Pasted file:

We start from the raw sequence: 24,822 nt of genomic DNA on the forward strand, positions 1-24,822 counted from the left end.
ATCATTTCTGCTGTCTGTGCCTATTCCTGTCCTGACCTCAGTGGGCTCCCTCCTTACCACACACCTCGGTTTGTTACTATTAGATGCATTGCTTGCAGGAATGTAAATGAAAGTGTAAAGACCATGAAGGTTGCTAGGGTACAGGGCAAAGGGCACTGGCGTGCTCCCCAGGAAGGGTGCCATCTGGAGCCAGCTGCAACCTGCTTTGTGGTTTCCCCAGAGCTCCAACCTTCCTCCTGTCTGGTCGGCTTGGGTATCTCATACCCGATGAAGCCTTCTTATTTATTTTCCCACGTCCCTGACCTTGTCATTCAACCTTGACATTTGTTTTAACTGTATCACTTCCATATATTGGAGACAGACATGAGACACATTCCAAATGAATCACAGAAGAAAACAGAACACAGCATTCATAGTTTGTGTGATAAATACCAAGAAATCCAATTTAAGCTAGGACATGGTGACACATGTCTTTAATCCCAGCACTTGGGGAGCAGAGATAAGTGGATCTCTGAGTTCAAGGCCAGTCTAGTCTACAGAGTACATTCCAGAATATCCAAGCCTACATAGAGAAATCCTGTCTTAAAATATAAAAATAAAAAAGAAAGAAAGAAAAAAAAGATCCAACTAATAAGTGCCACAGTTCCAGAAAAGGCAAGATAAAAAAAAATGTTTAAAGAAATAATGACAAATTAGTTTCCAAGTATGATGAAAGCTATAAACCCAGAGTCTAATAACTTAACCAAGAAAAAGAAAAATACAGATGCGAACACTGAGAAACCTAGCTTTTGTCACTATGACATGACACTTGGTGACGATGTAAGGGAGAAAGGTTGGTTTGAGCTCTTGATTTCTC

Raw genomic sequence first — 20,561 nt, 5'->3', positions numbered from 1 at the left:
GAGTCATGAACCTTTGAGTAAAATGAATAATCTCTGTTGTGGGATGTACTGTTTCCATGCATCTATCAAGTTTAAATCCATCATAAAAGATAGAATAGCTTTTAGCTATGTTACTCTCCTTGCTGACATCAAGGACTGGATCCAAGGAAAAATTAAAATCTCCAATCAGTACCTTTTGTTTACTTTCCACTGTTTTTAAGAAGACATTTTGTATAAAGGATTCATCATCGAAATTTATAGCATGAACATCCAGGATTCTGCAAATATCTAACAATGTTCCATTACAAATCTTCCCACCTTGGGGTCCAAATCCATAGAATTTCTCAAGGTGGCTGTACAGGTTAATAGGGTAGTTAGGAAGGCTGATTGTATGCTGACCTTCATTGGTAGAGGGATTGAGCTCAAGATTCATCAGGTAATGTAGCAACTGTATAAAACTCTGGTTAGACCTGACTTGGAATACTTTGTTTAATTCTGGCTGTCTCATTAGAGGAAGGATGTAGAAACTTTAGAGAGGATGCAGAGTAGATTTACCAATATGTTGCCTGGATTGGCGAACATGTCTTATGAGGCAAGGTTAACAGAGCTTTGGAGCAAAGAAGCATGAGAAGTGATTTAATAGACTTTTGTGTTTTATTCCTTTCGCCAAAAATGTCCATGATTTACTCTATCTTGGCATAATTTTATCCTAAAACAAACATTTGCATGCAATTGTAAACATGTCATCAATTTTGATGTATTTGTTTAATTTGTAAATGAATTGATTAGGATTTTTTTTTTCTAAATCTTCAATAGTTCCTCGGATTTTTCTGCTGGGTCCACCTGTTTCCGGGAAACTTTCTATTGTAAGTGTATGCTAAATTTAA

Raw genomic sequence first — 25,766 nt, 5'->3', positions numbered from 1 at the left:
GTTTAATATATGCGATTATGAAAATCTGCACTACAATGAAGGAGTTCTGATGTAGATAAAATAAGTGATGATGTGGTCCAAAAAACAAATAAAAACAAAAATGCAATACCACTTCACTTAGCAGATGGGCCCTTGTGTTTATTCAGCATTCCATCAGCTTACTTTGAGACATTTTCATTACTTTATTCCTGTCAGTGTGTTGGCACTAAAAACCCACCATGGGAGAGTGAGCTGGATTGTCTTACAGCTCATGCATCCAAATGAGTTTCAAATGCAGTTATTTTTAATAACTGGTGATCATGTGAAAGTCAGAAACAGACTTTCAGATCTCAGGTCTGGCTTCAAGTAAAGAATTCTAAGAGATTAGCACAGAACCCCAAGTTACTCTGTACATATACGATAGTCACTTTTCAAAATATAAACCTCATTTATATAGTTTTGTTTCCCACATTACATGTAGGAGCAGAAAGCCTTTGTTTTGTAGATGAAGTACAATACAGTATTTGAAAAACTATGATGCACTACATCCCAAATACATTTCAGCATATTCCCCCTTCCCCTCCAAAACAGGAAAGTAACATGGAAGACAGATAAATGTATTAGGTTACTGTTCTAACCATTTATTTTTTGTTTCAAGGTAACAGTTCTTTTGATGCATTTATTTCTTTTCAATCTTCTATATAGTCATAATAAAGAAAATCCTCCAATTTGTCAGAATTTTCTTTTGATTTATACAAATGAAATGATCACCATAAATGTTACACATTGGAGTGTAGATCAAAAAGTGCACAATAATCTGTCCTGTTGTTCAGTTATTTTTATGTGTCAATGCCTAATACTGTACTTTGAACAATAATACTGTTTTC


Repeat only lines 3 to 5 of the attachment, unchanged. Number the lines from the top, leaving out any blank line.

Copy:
Raw genomic sequence first — 20,561 nt, 5'->3', positions numbered from 1 at the left:
GAGTCATGAACCTTTGAGTAAAATGAATAATCTCTGTTGTGGGATGTACTGTTTCCATGCATCTATCAAGTTTAAATCCATCATAAAAGATAGAATAGCTTTTAGCTATGTTACTCTCCTTGCTGACATCAAGGACTGGATCCAAGGAAAAATTAAAATCTCCAATCAGTACCTTTTGTTTACTTTCCACTGTTTTTAAGAAGACATTTTGTATAAAGGATTCATCATCGAAATTTATAGCATGAACATCCAGGATTCTGCAAATATCTAACAATGTTCCATTACAAATCTTCCCACCTTGGGGTCCAAATCCATAGAATTTCTCAAGGTGGCTGTACAGGTTAATAGGGTAGTTAGGAAGGCTGATTGTATGCTGACCTTCATTGGTAGAGGGATTGAGCTCAAGATTCATCAGGTAATGTAGCAACTGTATAAAACTCTGGTTAGACCTGACTTGGAATACTTTGTTTAATTCTGGCTGTCTCATTAGAGGAAGGATGTAGAAACTTTAGAGAGGATGCAGAGTAGATTTACCAATATGTTGCCTGGATTGGCGAACATGTCTTATGAGGCAAGGTTAACAGAGCTTTGGAGCAAAGAAGCATGAGAAGTGATTTAATAGACTTTTGTGTTTTATTCCTTTCGCCAAAAATGTCCATGATTTACTCTATCTTGGCATAATTTTATCCTAAAACAAACATTTGCATGCAATTGTAAACATGTCATCAATTTTGATGTATTTGTTTAATTTGTAAATGAATTGATTAGGATTTTTTTTTTCTAAATCTTCAATAGTTCCTCGGATTTTTCTGCTGGGTCCACCTGTTTCCGGGAAACTTTCTATTGTAAGTGTATGCTAAATTTAA

Raw genomic sequence first — 25,766 nt, 5'->3', positions numbered from 1 at the left: